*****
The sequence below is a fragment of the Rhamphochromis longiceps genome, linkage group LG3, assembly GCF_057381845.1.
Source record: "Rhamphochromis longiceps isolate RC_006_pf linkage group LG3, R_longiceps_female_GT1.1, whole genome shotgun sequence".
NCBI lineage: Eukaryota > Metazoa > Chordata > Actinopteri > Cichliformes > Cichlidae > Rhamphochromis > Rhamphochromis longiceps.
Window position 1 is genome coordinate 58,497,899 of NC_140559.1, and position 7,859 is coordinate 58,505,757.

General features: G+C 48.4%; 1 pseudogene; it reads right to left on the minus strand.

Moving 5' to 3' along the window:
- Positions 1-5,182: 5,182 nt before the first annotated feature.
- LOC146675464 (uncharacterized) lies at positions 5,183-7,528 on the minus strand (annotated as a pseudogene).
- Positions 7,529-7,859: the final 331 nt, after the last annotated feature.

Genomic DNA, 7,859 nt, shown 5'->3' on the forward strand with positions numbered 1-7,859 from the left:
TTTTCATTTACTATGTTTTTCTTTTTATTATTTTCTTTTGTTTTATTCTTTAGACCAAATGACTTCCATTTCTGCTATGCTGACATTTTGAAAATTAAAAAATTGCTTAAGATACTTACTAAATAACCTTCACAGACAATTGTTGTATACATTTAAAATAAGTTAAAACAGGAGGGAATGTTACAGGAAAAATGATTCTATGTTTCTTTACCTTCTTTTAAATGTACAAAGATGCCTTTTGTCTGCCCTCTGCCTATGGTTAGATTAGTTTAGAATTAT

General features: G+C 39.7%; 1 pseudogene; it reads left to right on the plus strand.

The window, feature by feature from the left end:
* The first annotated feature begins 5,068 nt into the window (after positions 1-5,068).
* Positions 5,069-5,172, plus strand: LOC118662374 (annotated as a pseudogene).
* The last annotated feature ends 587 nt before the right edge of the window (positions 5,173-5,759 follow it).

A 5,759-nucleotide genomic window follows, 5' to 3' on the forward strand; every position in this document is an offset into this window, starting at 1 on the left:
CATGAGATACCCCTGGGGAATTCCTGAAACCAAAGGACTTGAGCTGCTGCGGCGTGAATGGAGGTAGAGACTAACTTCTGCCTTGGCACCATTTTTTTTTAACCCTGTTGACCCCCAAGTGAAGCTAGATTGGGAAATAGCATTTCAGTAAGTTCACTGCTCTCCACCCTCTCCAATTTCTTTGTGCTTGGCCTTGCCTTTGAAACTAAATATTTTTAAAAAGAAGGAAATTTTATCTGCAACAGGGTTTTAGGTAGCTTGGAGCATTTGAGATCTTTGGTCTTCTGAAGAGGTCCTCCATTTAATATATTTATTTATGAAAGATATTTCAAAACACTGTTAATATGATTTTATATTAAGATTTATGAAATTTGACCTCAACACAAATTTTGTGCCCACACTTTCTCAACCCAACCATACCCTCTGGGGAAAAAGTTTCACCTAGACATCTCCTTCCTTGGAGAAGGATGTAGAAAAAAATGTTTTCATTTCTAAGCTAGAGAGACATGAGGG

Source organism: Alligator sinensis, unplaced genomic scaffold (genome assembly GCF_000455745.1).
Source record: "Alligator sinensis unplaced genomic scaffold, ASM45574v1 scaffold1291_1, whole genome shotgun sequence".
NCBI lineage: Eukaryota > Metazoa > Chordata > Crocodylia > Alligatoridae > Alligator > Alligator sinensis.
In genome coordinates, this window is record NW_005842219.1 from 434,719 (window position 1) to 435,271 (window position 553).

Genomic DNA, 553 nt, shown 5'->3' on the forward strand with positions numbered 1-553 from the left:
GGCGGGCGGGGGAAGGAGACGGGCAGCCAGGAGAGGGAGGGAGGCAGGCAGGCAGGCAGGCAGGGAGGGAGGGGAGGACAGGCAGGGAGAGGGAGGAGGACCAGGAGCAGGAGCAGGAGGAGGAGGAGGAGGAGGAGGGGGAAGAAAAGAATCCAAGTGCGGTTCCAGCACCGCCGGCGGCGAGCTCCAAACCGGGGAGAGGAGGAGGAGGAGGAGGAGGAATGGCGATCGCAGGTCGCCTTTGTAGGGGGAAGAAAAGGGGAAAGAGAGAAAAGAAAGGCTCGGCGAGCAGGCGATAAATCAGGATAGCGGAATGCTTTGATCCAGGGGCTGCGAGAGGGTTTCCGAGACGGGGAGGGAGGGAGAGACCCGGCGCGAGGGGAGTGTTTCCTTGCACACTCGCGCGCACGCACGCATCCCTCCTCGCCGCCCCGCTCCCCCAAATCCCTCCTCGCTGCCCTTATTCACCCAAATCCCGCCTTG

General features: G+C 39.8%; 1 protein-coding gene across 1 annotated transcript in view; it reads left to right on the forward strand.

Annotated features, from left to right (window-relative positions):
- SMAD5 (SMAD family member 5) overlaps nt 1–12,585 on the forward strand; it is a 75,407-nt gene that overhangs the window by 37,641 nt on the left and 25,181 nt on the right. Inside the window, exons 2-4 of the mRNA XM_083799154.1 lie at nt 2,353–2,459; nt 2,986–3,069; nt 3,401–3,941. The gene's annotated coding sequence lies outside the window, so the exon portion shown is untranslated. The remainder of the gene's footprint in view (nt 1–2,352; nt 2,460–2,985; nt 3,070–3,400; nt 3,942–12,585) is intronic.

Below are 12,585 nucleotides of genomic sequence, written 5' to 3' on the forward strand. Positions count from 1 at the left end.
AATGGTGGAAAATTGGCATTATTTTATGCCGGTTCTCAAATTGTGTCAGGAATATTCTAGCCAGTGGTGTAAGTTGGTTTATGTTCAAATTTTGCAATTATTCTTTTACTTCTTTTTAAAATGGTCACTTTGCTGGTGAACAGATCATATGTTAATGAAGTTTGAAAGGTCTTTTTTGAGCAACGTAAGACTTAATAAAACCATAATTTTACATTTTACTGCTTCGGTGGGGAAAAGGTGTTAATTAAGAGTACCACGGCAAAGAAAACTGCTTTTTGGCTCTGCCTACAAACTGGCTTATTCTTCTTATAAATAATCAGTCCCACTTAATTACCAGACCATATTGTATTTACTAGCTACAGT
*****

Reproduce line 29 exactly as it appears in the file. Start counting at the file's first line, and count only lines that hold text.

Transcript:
AATGGTGGAAAATTGGCATTATTTTATGCCGGTTCTCAAATTGTGTCAGGAATATTCTAGCCAGTGGTGTAAGTTGGTTTATGTTCAAATTTTGCAATTATTCTTTTACTTCTTTTTAAAATGGTCACTTTGCTGGTGAACAGATCATATGTTAATGAAGTTTGAAAGGTCTTTTTTGAGCAACGTAAGACTTAATAAAACCATAATTTTACATTTTACTGCTTCGGTGGGGAAAAGGTGTTAATTAAGAGTACCACGGCAAAGAAAACTGCTTTTTGGCTCTGCCTACAAACTGGCTTATTCTTCTTATAAATAATCAGTCCCACTTAATTACCAGACCATATTGTATTTACTAGCTACAGT